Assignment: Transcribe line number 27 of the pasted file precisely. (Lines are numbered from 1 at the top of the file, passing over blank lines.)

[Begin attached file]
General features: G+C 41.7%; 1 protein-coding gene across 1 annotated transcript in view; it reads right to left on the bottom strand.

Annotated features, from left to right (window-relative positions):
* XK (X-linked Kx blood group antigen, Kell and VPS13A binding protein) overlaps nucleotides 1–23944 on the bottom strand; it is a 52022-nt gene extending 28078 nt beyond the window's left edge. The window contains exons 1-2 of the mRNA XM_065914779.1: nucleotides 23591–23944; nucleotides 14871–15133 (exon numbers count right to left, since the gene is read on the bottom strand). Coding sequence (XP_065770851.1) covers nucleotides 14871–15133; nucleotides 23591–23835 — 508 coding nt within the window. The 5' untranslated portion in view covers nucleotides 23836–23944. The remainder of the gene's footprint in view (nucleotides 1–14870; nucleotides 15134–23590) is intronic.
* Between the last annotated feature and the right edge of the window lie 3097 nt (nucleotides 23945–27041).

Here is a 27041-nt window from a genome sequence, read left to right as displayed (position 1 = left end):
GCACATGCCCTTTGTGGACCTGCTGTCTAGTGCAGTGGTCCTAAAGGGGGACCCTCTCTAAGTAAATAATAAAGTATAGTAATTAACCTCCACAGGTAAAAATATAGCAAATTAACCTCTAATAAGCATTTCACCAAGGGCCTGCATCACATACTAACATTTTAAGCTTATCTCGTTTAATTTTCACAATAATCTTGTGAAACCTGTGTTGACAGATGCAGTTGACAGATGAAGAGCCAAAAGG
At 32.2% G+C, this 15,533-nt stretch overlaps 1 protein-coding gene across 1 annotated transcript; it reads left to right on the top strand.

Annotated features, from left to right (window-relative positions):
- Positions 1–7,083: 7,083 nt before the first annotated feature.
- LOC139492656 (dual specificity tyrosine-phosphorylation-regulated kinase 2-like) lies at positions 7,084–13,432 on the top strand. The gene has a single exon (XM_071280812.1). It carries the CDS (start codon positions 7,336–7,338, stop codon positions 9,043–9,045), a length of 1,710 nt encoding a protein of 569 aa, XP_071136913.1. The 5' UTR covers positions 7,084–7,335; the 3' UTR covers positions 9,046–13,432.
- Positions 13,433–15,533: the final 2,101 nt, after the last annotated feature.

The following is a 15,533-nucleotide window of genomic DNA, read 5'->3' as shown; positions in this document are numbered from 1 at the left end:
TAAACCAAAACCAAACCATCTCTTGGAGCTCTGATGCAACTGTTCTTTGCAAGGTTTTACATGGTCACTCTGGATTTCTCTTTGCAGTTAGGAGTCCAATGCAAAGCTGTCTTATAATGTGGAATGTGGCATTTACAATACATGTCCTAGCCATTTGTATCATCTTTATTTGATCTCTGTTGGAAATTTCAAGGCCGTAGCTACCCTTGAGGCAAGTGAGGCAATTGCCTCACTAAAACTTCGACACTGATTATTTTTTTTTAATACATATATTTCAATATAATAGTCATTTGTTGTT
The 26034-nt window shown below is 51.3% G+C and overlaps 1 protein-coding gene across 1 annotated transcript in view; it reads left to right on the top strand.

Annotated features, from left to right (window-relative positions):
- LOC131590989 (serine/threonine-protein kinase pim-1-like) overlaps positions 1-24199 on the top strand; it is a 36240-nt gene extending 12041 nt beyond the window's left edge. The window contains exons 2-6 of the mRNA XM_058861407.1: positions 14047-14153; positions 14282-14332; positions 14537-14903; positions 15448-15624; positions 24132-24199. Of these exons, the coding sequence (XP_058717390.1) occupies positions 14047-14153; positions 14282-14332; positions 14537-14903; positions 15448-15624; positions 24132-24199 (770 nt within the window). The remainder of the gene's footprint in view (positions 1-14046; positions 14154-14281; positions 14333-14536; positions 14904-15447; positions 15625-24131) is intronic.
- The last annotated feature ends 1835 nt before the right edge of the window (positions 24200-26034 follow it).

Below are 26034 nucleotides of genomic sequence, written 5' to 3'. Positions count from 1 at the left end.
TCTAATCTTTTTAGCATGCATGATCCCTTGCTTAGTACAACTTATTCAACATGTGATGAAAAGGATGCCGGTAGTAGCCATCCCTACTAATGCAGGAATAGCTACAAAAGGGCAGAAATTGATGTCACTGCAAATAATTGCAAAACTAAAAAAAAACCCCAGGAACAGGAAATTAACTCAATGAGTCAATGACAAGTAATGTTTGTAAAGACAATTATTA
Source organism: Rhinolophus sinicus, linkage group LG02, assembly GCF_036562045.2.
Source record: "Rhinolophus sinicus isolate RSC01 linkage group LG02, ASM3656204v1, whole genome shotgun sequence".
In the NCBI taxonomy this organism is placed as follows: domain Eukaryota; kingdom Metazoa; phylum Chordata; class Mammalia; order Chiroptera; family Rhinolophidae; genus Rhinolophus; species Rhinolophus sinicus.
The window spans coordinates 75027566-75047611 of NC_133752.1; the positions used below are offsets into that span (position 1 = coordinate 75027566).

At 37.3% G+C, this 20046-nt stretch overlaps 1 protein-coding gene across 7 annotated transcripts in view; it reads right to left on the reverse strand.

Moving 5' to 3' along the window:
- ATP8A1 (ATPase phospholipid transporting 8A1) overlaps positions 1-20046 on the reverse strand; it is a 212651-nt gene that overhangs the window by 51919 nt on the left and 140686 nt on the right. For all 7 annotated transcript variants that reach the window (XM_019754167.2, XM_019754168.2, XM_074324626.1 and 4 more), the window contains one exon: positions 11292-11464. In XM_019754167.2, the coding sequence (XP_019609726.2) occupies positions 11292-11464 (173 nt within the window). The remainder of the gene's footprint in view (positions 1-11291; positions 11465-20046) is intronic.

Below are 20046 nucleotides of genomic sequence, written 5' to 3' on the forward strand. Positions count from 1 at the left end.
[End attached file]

Below are 20046 nucleotides of genomic sequence, written 5' to 3' on the forward strand. Positions count from 1 at the left end.